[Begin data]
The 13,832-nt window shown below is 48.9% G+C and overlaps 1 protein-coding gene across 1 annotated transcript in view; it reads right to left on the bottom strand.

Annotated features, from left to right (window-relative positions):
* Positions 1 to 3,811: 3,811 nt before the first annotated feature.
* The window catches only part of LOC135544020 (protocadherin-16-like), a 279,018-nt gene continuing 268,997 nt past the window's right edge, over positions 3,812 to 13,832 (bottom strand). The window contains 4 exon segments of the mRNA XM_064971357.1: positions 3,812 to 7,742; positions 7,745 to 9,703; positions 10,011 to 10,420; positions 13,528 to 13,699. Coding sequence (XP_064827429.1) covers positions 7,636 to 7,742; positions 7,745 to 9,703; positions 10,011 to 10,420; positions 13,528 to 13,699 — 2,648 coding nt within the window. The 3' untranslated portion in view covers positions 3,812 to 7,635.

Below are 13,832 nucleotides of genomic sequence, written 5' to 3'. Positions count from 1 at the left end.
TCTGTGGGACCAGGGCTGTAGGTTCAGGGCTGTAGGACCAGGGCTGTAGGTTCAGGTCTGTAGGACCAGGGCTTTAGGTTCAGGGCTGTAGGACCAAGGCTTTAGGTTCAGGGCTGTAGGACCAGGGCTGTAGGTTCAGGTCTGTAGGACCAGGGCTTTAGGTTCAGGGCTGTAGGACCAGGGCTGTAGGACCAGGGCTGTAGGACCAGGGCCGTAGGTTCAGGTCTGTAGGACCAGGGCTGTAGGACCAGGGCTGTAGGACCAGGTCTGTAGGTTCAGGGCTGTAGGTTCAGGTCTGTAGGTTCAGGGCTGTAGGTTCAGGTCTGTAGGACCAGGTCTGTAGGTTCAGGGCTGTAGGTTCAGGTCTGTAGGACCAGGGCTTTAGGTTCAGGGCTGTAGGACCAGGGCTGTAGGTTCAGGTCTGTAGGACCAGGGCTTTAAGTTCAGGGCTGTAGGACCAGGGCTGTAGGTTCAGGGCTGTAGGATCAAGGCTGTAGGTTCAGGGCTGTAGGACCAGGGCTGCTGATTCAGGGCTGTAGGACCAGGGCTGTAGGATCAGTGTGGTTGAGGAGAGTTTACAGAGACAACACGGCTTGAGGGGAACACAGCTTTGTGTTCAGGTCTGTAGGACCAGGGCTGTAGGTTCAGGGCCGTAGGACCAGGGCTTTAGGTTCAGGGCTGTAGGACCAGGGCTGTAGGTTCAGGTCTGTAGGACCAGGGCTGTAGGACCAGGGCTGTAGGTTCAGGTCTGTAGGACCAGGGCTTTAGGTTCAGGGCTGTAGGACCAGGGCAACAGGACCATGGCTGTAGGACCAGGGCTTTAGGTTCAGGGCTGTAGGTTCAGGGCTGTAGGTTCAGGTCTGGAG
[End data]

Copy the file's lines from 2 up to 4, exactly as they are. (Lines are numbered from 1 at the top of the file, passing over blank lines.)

Annotated features, from left to right (window-relative positions):
* Positions 1 to 3,811: 3,811 nt before the first annotated feature.
* The window catches only part of LOC135544020 (protocadherin-16-like), a 279,018-nt gene continuing 268,997 nt past the window's right edge, over positions 3,812 to 13,832 (bottom strand). The window contains 4 exon segments of the mRNA XM_064971357.1: positions 3,812 to 7,742; positions 7,745 to 9,703; positions 10,011 to 10,420; positions 13,528 to 13,699. Coding sequence (XP_064827429.1) covers positions 7,636 to 7,742; positions 7,745 to 9,703; positions 10,011 to 10,420; positions 13,528 to 13,699 — 2,648 coding nt within the window. The 3' untranslated portion in view covers positions 3,812 to 7,635.